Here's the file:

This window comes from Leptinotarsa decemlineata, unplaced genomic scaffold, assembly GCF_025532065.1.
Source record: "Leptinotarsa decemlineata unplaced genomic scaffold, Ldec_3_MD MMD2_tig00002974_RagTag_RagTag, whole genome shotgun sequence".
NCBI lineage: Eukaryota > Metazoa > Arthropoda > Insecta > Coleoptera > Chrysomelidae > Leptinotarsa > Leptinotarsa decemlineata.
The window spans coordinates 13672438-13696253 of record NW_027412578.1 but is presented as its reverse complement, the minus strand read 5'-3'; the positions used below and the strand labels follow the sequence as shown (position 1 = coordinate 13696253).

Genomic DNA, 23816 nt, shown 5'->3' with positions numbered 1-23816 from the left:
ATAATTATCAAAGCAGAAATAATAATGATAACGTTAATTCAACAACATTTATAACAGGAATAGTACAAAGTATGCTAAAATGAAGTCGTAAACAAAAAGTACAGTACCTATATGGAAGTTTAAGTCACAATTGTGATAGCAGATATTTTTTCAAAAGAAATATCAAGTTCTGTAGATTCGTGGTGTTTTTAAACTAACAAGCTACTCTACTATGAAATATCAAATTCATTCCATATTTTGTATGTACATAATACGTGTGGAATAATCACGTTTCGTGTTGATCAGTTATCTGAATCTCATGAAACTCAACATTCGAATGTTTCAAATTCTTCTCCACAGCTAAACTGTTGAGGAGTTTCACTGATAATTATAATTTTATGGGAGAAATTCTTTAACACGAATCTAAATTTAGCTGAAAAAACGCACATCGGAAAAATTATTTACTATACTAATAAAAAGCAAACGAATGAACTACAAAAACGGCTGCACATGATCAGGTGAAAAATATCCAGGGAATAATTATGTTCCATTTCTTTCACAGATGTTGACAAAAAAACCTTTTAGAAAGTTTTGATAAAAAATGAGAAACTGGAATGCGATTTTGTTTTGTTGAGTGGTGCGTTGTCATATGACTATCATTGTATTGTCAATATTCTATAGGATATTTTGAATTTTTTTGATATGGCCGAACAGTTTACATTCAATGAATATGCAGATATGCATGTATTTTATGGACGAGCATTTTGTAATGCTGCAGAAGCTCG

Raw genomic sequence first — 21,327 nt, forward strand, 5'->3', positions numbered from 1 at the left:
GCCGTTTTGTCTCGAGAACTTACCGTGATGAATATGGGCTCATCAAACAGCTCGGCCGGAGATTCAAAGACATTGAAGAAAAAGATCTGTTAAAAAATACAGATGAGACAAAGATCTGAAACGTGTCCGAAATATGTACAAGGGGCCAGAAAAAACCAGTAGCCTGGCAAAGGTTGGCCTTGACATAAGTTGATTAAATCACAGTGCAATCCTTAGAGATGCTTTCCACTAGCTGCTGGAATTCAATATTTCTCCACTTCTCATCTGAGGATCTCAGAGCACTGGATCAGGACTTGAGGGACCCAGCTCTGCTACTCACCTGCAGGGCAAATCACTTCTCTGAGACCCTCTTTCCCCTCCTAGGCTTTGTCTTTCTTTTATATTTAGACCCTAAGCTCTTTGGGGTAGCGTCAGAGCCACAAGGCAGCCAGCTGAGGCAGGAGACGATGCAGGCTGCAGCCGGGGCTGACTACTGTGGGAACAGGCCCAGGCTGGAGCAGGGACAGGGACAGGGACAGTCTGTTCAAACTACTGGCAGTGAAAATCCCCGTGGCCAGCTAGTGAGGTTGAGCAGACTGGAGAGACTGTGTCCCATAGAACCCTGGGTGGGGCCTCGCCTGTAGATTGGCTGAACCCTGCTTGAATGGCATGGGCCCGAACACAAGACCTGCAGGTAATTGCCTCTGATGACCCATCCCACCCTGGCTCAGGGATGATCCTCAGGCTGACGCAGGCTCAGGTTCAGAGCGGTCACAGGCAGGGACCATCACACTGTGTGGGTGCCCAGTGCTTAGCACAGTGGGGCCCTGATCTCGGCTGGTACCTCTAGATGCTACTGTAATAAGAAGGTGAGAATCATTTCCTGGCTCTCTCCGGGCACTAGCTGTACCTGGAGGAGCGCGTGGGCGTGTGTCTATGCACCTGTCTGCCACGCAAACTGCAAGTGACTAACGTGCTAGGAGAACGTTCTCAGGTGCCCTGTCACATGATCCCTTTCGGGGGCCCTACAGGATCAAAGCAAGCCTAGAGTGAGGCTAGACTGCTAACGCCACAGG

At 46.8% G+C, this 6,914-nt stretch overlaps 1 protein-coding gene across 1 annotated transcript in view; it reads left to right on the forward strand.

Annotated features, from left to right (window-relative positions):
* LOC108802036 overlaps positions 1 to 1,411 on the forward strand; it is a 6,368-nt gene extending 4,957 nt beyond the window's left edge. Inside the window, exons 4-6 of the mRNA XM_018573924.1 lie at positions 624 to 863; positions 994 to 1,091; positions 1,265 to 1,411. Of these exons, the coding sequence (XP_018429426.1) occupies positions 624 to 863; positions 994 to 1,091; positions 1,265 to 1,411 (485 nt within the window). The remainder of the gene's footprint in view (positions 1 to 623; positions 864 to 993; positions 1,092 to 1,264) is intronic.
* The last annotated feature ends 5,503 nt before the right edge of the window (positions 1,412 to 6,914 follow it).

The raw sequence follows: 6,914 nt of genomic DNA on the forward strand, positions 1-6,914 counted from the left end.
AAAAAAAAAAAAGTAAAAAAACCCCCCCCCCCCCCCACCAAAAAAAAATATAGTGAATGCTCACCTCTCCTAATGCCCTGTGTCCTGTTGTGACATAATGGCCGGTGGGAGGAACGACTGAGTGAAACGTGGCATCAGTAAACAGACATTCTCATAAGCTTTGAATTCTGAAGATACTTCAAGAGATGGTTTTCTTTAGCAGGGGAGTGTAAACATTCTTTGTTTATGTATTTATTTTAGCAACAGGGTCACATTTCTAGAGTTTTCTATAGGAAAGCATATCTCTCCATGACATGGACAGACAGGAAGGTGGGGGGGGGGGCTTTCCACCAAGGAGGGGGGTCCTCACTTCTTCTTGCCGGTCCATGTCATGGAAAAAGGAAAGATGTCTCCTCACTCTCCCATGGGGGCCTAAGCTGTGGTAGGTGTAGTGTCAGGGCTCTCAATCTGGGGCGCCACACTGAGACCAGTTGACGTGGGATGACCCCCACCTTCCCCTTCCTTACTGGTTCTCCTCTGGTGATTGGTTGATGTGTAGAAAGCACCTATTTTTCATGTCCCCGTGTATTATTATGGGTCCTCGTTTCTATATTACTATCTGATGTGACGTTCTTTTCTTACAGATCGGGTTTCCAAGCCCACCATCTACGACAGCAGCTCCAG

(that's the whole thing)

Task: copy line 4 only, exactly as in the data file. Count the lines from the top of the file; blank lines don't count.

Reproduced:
The window spans coordinates 13672438-13696253 of record NW_027412578.1 but is presented as its reverse complement, the minus strand read 5'-3'; the positions used below and the strand labels follow the sequence as shown (position 1 = coordinate 13696253).